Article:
It’s one of the biggest questions bedevilling investors today: how to deal with inflation, and whether to do so actively or passively. Last month, Investment Magazine partnered with QIC Global Fixed Interest to bring together some of Australia’s leading investment minds to tackle that very question. Present at the discussion were:

SEAN HENAGHAN,
investment director – multi-manager and investment solutions at AMP Capital Investors; JOHN COOMBE, executive director and head of consulting – Sydney, at JANA Investment Advisers; SUSAN BUCKLEY, managing director of QIC Global Fixed Interest; DON RUSSELL, chairman, NSW State Super and investment committee chair at LUCRF Super; KRISTIAN FOK, deputy managing director, senior consultant and actuary, Frontier Investment Consulting; JEFF ROGERS, CIO at ipac Securities; JON GLASS, CIO at Media Super; GRAHAM HARMAN, director of capital markets research at Russell Investments; KIRSTINE SODERBERG, senior investment consultant, manager research at Towers Watson; GERARD PARLEVLIET, CIO at Commonwealth OSF; KEN PHOLSENA, investment analyst, Local Government Super; KENT WILKES, senior portfolio manager, global fixed interest at QIC; and SIMON MUMME, editor, Investment Magazine. SUSAN BUCKLEY conveyed early in the discussion that an increasing number of people – within and outside the investment industry – saw inflation on the horizon: We’re seeing more concern on the street about inflation than we’ve ever seen before. I’ve had more acquaintances ask me about the price of bananas in the last couple of days than ever before! I’m concerned for our clients over the next three to five years that they will have adequate protection from rising inflation. I see that we have great opportunity to build better solutions or portfolios to protect our clients in that sort of environment. So concern, yes; but I see the opportunity for us as well. The discussion turned to the role played by the US in rising inflation expectations. JOHN COOMBE: The US is doing everything opposite to what Europe’s doing. Europe has cut costs, raised taxes, and is trying to do the European thing and get their balance sheet under control.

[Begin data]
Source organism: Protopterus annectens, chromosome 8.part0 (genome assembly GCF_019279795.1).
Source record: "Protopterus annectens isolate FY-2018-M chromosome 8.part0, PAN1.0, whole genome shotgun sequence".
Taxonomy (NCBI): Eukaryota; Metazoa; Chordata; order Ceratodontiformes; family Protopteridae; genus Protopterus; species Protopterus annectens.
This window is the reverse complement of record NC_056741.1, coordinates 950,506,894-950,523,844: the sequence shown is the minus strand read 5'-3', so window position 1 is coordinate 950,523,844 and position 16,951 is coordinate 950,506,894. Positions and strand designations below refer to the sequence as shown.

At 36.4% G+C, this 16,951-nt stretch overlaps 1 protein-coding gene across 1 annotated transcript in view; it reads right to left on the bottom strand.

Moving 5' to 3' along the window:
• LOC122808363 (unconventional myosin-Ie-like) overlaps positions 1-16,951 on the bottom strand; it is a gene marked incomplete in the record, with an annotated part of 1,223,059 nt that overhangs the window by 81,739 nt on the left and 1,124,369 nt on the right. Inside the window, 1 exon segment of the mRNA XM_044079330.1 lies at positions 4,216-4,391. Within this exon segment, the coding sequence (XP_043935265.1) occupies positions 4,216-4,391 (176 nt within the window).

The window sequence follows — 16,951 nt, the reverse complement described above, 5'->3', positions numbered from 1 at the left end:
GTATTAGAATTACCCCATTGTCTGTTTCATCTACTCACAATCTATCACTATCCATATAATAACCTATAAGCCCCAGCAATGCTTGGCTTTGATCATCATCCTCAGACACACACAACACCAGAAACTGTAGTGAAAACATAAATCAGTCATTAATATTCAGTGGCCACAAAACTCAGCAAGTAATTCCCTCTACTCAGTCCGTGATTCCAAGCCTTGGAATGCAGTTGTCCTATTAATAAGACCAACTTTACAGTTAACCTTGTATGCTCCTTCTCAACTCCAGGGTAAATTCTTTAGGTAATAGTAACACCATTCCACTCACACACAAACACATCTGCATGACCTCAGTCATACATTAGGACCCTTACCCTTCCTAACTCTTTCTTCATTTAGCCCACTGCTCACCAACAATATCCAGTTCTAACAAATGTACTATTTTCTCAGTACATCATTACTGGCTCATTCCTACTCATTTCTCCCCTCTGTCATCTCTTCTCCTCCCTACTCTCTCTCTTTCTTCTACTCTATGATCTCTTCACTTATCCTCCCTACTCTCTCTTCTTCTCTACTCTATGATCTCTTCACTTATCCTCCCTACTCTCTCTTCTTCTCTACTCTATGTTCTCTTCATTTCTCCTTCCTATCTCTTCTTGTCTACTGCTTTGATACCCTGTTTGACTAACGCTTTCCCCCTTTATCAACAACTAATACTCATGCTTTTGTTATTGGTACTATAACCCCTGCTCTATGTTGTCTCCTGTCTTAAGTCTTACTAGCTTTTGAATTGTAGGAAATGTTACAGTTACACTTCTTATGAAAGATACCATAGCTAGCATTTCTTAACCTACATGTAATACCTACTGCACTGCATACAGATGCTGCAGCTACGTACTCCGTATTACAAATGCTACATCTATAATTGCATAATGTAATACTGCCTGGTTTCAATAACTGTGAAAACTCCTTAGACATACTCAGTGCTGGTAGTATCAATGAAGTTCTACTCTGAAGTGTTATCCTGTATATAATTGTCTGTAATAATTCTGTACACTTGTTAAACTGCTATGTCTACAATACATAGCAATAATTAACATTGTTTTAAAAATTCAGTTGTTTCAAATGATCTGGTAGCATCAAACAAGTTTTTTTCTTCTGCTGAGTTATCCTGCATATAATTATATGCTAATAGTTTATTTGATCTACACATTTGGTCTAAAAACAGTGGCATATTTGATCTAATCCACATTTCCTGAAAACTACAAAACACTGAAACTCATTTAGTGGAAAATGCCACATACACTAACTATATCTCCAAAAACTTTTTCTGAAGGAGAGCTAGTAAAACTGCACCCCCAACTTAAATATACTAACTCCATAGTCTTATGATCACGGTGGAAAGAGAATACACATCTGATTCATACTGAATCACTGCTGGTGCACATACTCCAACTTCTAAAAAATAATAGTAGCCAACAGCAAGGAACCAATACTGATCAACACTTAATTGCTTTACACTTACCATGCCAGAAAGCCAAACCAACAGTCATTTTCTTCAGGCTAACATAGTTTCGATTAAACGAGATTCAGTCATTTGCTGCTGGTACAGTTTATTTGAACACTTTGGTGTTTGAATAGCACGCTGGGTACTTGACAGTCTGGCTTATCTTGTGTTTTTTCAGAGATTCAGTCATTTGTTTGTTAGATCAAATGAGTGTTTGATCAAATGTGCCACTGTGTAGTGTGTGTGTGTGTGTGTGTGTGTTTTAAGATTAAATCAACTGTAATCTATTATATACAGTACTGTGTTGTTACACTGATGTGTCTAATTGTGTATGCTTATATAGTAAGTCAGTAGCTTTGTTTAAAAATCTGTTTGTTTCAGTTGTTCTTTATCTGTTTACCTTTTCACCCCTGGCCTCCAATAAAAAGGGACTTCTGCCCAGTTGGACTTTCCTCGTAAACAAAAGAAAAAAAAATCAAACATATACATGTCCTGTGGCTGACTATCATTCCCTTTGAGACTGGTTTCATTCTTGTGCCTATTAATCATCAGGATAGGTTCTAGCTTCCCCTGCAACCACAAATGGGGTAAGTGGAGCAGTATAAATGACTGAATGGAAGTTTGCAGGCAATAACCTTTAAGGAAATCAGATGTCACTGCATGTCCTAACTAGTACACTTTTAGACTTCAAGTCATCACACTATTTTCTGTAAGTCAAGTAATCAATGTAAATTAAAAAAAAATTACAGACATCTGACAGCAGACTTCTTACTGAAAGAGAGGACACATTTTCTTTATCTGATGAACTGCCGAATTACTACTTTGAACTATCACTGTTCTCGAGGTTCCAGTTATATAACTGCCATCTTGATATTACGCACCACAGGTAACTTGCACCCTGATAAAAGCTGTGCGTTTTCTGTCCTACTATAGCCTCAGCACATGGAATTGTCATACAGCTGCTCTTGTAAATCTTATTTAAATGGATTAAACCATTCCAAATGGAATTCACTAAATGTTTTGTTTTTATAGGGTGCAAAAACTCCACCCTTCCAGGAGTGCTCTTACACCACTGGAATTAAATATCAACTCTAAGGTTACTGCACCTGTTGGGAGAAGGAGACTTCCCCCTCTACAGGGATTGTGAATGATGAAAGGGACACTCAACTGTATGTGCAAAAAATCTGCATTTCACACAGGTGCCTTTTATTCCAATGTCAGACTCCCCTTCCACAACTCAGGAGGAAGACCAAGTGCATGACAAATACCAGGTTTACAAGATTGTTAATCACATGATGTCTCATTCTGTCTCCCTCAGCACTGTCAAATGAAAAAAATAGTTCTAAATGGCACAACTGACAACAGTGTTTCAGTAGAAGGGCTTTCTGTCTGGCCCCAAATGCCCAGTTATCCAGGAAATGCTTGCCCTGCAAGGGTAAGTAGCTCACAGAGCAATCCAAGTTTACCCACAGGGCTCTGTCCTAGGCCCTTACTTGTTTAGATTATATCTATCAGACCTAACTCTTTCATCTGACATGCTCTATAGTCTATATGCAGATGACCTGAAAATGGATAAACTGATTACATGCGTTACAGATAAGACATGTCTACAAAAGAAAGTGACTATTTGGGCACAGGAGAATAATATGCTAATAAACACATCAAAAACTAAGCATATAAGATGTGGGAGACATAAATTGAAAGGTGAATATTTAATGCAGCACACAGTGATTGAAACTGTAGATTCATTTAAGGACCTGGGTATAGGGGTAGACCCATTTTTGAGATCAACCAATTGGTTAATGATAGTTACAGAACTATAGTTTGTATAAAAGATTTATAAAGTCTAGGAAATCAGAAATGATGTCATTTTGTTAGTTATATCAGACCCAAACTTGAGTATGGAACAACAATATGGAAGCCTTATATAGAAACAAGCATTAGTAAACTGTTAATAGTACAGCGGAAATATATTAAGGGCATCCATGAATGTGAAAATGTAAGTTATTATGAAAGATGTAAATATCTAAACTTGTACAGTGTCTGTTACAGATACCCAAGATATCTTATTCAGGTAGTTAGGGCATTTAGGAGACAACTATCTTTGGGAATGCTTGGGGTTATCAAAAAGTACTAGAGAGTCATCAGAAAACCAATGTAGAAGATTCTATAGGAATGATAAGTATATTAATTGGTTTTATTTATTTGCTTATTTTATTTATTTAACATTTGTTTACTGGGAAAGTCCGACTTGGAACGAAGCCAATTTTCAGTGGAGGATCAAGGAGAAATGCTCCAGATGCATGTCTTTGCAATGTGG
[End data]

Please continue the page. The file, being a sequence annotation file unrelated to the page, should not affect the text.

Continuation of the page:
The US is doing the complete opposite: trying to grow out of it, and hoping like hell that they don’t have deflation, but inflation which allows them to pay off the debt at some point in the future at a much lower cost to the underlying taxpayer. Now, it’s all well in theory, but we’ve never seen it work before. SEAN HENAGHAN: They have a lot of inflation-linked liabilities that are unfunded. JOHN COOMBE: Yeah. Assuming they don’t break the social contracts, it’s a black hole that’s getting bigger every day. Congress just seems to be living in a fantasy land where they think they can grow out of it. That’s the biggest worry to me because they could actually spiral and do a Japan. They could get it all wrong, and you could just spiral into a Japan, where you’ve spent the balance sheet, you’ve wasted the money, but you haven’t actually achieved what you wanted to achieve, which was stimulate growth and inflation at the same time. That would have vast consequences for all of us in terms of equity markets and bond markets. SIMON MUMME: So which portfolio solutions would be appropriate for a scenario like that? JON GLASS: I think we’re all in the dark, to some extent. We’ve all heard these grand statements that small-cap stocks will help you when inflation is high, that direct property will be good, and perhaps infrastructure. But I’ve never seen anyone back that with some really good convincing statistics. It’s not proven. KRISTIAN FOK: It also depends on the drivers of inflation. If we’re talking about commodities and food prices as the drivers, it is a very different portfolio to consider than if wage pressures were pushing inflation upwards. If you think about Australia as being a supplier of commodities and food, and its impact on our currency, you might find actually, for us, it’s not so bad because we actually get cheaper goods imported, and we have a far stronger ability to generate revenue through exports. So talking about inflation as one thing is, I think, probably a little bit too simple, and unfortunately that also makes it difficult to work out what should we do. KIRSTINE SODERBERG: You could have deflation in one country and inflation in another country, depending on those drivers.

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